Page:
Symfony CMF: what is left todo? Just as Fabien did in his "Symfony 2.2 Schedule Update" I would first like to wish everyone a happy 2013. But as Fabien did, I also want to get back to business now too.
So I decided to take 2 months off this summer, quite on short notice so I would like to thank the Liip management to be so flexible on this. Of course I don't really ever take off from open source, so I have spent a fair bit of time working on the Symfony CMF. Gathering feedback from the community via multiple blog posts, which taught me some things about OSS and then doing something with it like starting documentation, a simpler initial setup and adding some missing features. I also gave talks about Symfony2 at user groups in Vienna, Odessa and Kiev and attended DrupalCon in Munich. Oh and I gave another talk at Centralway as they seem to also be diving into the world of Symfony2. During my time off I also spent a bit of time tweaking the integration example we have with Magnolia ahead of my presentation at the Magnolia Conference on PHPCR on the second day back from "vacation". It seems like just as my "vacation" contained what others would consider work, my week back at "work" contained what others would call "vacation", i.e. I traveled to the Croatian island of Bol to attend ezSummerCamp to teach about Symfony and help interface the ezPublish community with that of Symfony2. Finally I attended the Symfony2 CMF hackday in Fribourg. What follows are some more details on what I learned along the way of all these trips and the things I worked on in between.
Frontend editing is a hot topic at the moment. With the HTML5 content-editable, there is no longer any excuse to reload a page in edit mode and render forms on server side. And even less to use the iframe mess of traditional WYSIWYG editors. One excellent frontend editing project is create.js. Its main strength is to use RDF annotations in HTML (RDFa) to explain the semantic structure of your content. Then you load create.js and tell it what editors to use for your entities. Storage happens based on backbone.js, the server backend is easy to implement.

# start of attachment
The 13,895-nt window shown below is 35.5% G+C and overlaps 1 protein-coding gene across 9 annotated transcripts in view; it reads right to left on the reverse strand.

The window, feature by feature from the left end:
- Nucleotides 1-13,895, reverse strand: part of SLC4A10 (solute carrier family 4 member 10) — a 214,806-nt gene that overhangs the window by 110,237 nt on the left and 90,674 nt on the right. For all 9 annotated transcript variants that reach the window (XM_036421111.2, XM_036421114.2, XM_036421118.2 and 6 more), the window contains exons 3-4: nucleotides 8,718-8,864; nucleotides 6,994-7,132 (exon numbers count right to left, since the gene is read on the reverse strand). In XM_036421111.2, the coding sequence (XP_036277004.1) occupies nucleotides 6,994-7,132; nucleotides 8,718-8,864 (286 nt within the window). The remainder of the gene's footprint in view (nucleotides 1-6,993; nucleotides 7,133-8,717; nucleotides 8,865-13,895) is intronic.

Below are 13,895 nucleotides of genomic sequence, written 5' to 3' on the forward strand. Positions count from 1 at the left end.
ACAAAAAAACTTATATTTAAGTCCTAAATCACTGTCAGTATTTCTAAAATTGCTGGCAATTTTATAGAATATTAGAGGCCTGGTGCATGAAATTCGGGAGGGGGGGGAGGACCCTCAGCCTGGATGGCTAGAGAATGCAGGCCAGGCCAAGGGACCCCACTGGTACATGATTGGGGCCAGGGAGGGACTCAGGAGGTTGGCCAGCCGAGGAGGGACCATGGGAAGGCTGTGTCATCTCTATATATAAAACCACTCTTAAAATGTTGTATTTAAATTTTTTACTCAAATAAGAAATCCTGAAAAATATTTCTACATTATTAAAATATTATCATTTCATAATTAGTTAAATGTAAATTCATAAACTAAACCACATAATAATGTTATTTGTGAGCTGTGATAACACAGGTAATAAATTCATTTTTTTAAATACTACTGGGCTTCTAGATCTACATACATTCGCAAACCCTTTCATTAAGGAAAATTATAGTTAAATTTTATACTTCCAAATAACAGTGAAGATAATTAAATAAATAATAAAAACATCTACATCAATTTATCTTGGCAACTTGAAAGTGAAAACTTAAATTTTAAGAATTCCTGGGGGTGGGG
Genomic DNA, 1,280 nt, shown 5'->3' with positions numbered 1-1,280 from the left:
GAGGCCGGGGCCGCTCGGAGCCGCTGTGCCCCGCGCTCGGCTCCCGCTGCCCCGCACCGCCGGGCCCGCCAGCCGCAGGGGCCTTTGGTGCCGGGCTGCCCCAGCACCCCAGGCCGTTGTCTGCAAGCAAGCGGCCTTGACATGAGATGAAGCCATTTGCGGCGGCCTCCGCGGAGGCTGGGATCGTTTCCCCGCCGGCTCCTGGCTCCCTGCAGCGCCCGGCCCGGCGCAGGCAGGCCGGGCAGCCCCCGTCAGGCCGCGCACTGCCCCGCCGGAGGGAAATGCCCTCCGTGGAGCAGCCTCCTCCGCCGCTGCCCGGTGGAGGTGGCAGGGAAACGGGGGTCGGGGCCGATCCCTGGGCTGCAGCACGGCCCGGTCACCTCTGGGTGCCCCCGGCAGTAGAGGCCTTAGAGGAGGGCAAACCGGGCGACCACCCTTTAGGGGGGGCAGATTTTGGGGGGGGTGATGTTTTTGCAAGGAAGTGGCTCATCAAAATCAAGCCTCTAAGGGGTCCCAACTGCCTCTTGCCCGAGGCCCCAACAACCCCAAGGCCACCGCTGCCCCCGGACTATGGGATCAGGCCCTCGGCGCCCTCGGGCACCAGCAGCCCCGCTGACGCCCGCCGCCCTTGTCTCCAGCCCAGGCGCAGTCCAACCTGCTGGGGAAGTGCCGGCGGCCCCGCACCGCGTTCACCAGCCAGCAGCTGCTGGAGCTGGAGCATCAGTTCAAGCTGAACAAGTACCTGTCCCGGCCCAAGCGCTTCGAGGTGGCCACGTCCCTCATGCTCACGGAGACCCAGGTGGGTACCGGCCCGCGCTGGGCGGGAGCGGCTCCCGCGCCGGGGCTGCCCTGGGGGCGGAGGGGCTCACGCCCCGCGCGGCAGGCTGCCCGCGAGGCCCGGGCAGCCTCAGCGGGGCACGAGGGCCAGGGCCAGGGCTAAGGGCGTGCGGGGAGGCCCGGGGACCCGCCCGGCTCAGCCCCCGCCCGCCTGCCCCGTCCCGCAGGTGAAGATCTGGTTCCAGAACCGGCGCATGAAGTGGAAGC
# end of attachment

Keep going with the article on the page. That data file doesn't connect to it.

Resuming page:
The Doctrine PHPCR-ODM allows you to easily map your PHP objects onto content repository nodes. Since last week, the PHPCR-ODM leverages the versioning support of PHPCR in the ODM layer. This gives your application a very simple way to work with versioned content.
As you maybe have heard, we won the IKS Semantics UX contest a few weeks ago (see this and this for more details). We of course we're not lazy in the meantime and integrated Apache Stanbol into this editor.
Over the last weeks, Dan, Brian and myself worked on adding translation capabilities to Doctrine PHPCR-ODM. PHPCR-ODM is an object - document mapper for the php content repository (PHPCR). Thanks to the Liip Ecostar process, we got funding to do this during work time.
Following the Symfony Day Cologne 2011, we will do a hackday on the Symfony Content Management Framework in Cologne, Germany. Interlutions kindly provides room for the hackday. We will start on Saturday October 22nd, at 10 a.m. and hack until they have to throw us out (or we decide to leave of our own accord). We will discuss the progress of the efforts to implement things and update the roadmap, then hack along on the various topics.
This weekend we had a hackday on PHPCR. The goal was to coordinate the efforts of Midgard to implement PHPCR with the Jackalope project. We ended up doing a few important cleanups to the PHPCR API definition (see below). We had Henri and Eero from the Midgard project, Benjamin from the Doctrine project and Jordi, Lukas, Chregu and myself (David) from Liip. On the second day, Uwe, Johannes and Dan join us to push the PHPCR doctrine layer further.